How Do You Correct Mistakes on Your 2020 Tax Return?News, Offshore Account Update
Posted in on March 31, 2021
What should you do if you discover that you made mistakes on your 2020 tax return? If you are asking this question, you are not alone. Many taxpayers discover past filing mistakes when preparing their returns for the subsequent year; and, with all of the turmoil and challenges of 2020, there are plenty of taxpayers who need to correct filing mistakes in 2021. In this article, Maryland IRS lawyer Kevin E. Thorn, Managing Partner of Thorn Law Group, provides an overview of the five primary options for fixing past filing mistakes.
1. Filing an Amended Return
In most cases, correcting past filing mistakes involves filing an amended return. If you took improper deductions, claimed exemptions for which you were not eligible, omitted tips or other compensation, or otherwise underreported your taxable income, then your best option might be to make an amended filing. However, as discussed below, this won’t be the most appropriate choice in all circumstances.
2. Submitting a Streamlined Filing
For filing mistakes involving disclosure of foreign financial assets, the IRS’Streamlined Filing Compliance Procedures provide a way for taxpayers to come into compliance without the risk of facing an audit or investigation. In order to submit a streamlined filing, you must be able to certify that your past mistake was “non-willful”, and you must be able to pay any amount that you owe.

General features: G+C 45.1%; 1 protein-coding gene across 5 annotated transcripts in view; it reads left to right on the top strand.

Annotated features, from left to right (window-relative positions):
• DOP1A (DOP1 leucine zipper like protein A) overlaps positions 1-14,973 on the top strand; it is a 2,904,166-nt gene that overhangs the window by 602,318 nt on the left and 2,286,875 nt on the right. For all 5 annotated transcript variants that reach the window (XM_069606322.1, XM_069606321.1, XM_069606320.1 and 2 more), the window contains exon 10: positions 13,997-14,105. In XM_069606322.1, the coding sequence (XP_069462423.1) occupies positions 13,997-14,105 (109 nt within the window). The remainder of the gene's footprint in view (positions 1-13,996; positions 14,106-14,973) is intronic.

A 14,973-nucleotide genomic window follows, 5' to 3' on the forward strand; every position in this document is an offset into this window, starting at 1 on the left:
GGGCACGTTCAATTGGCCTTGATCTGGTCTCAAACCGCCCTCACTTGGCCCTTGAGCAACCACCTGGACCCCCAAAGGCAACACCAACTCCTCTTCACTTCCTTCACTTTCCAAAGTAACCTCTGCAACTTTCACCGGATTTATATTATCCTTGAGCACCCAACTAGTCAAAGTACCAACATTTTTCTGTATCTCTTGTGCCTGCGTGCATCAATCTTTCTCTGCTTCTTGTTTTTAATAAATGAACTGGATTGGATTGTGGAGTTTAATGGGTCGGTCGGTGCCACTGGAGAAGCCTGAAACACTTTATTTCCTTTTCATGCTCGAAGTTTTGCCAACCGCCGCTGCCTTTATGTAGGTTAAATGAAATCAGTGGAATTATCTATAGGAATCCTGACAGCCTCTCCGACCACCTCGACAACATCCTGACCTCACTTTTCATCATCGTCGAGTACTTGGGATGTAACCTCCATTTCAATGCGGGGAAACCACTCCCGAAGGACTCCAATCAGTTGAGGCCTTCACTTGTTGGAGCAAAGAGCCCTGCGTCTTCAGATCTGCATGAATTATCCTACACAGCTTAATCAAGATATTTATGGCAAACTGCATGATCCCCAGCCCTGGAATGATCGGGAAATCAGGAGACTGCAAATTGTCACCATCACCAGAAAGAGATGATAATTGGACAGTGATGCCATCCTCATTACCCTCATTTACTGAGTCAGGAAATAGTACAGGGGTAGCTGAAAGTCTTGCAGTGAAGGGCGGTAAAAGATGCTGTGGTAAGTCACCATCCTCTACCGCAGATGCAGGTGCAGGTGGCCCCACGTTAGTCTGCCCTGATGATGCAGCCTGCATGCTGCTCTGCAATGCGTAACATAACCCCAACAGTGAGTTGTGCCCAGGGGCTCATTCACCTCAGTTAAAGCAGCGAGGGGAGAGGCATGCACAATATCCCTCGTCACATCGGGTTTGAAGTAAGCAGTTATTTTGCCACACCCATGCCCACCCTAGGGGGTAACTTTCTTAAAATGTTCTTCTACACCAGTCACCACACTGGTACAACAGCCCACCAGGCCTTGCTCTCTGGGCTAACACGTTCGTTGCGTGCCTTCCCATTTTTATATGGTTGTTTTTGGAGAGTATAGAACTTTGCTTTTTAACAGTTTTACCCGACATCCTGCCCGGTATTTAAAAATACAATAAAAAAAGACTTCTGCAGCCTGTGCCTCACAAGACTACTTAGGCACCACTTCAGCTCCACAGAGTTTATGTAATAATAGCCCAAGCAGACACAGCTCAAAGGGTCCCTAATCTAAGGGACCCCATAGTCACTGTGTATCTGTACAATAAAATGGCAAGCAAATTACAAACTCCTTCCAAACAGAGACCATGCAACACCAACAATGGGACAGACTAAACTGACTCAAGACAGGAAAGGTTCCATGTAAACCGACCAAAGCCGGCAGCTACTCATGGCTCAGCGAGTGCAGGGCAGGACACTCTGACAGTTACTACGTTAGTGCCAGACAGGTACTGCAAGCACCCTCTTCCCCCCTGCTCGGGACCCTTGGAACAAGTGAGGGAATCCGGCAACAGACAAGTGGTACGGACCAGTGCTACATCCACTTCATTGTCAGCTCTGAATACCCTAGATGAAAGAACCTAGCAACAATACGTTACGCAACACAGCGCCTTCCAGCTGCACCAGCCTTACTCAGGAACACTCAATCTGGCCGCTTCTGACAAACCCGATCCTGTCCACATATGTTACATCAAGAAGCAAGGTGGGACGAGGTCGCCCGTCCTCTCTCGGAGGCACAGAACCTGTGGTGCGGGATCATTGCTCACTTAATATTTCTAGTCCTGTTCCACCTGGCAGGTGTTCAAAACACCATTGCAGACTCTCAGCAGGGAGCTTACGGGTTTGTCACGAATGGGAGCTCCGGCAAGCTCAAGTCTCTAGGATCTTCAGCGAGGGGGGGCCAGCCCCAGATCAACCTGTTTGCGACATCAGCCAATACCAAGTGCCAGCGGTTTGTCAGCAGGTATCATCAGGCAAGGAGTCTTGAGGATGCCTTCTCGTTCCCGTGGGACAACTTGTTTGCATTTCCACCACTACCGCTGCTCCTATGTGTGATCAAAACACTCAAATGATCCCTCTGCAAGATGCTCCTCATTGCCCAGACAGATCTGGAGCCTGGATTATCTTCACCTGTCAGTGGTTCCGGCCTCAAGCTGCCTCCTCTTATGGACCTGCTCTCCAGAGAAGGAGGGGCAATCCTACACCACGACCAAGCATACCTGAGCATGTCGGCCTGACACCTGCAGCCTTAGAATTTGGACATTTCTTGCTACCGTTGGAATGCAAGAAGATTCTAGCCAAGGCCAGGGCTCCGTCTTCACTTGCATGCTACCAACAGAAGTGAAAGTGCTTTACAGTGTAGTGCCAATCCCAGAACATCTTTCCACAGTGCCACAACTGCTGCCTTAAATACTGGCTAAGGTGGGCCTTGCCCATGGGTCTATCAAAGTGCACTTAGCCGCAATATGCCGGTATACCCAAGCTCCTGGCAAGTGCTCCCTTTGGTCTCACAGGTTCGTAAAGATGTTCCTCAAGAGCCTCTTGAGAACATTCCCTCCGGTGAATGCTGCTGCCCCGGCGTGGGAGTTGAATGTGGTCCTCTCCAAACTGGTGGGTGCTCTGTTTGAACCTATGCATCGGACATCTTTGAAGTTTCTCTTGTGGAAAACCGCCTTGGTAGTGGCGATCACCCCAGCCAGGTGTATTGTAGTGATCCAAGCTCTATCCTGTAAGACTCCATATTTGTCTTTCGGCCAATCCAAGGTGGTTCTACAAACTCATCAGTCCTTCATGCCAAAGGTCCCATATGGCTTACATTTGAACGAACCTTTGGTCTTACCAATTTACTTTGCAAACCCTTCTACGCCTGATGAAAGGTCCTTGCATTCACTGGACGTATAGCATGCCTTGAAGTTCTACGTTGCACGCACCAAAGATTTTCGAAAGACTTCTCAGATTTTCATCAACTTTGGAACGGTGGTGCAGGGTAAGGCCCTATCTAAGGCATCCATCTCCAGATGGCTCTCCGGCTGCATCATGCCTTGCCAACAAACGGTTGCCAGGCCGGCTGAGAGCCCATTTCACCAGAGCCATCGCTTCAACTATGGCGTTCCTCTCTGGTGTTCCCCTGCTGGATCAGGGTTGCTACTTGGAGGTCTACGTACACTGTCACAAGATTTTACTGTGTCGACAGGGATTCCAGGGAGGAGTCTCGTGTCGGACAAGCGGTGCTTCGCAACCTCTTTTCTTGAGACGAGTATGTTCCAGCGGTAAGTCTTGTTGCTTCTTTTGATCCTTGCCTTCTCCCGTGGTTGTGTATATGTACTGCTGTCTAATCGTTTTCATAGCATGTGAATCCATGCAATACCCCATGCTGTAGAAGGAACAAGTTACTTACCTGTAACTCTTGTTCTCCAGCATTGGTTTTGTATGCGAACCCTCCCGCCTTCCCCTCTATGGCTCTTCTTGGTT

3. Making a Voluntary Disclosure
The IRS Criminal Investigation (IRS-CI) Voluntary Disclosure Practice is an option for U.S. taxpayers who need to correct willful tax law violations. As IRS-CI explains, “[a] voluntary disclosure will not automatically guarantee immunity from prosecution; however, a voluntary disclosure may result in prosecution not being recommended.”
Due to the risks involved with voluntarily disclosing a violation of federal tax law, taxpayers who are considering a voluntary disclosure need to seek advice from an experienced Maryland IRS lawyer prior to submitting any information to IRS-CI. If your voluntary disclosure is not successful, it could lead to criminal prosecution or tax fraud, tax evasion and/or other tax crimes.
4. Seeking an IRS Settlement Agreement
If you owe back taxes but cannot afford to pay all at once, then your best option might be to seek an IRS settlement agreement. These agreements allow taxpayers to pay their delinquent taxes in installment payments over time.
5. Seeking an Offer in Compromise
Another option for taxpayers who cannot afford to pay is to seek an offer in compromise. If you meet the eligibility criteria for an offer in compromise, then you can settle your tax debt for less than the full amount you currently owe.
Discuss Your Situation with Maryland IRS Lawyer Kevin E. Thorn, Managing Partner of Thorn Law Group
Are you behind on your federal income taxes? If so, you will need to address the issue promptly. To discuss your options with Maryland IRS lawyer Kevin E. Thorn, Managing Partner of Thorn Law Group, please call 240-235-5096, email email@example.com or contact us confidentially online today.Share This Post